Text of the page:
I think you're on the right track.
Your first two examples are pretty good ones; things like warmth and beauty are hard to quantify, and so the word relative can apply.
Greatness in music is also hard to quantify, but the greatest in history is a superlative, so I don't think “It's all relative” works as well there. Typically, the phrase is uttered as a way to say, “There's no sense arguing about this, we'll just have to accept that we're looking at this differently, and neither of us is right or wrong.” Indeed, in the end, the two engaged in the music debate may also have to “agree to disagree,” but I still don't think “It's all relative” is a good way to summarize that disagreement. Perhaps if the argument was:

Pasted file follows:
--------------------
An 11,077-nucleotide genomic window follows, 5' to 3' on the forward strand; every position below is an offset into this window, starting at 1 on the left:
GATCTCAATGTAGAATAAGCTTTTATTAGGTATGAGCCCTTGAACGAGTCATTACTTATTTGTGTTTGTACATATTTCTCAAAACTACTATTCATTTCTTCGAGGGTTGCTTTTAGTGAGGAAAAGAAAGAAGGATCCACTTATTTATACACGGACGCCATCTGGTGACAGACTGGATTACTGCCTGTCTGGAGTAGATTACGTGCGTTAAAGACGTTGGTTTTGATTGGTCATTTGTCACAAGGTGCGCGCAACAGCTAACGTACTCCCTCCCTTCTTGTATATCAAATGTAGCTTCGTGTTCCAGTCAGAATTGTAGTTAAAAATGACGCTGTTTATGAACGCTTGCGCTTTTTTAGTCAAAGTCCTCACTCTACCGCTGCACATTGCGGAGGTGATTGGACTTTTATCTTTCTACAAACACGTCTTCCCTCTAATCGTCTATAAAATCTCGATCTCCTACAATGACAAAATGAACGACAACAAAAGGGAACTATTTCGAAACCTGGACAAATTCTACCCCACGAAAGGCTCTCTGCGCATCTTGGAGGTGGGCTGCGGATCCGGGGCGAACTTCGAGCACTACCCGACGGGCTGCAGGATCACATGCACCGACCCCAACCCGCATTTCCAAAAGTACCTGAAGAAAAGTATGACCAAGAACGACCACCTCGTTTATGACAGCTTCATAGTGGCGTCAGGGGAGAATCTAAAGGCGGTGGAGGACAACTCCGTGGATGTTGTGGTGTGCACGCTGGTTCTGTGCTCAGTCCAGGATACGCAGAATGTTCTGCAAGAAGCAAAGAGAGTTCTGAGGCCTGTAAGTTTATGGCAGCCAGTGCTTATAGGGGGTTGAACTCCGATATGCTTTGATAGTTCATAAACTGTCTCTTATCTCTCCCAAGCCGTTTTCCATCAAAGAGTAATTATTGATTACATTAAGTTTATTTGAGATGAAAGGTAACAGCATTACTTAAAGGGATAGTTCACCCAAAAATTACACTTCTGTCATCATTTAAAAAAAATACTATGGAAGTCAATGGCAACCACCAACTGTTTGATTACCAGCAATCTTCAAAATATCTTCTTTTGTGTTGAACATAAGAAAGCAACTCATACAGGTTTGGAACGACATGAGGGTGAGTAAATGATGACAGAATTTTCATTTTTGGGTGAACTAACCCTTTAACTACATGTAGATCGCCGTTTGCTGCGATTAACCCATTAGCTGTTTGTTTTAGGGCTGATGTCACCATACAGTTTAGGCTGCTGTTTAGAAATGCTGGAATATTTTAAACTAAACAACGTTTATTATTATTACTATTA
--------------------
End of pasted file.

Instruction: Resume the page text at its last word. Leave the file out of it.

He thinks Green Day is a great band, I say they're just alright.
then “It's all relative” would apply more aptly.
As for the last one, I don't think “It's all relative” applies to just any difference of opinion, there should be some sort of quantitative difference in the argument. So if you set it up like this:
She thinks the budget will result in significant savings; he thinks it'll only be a drop in the bucket.
then “It's all relative” would do better job of describing the disagreement. In your original, there's nothing relative about the argument, they are arguing about whether or not the budget will “save millions.” Sure, that's quantitative, too, but it's only when that argument shifts to a question like, “Do those millions represent a ‘lot’ of money?” would “It's all relative” come back into play.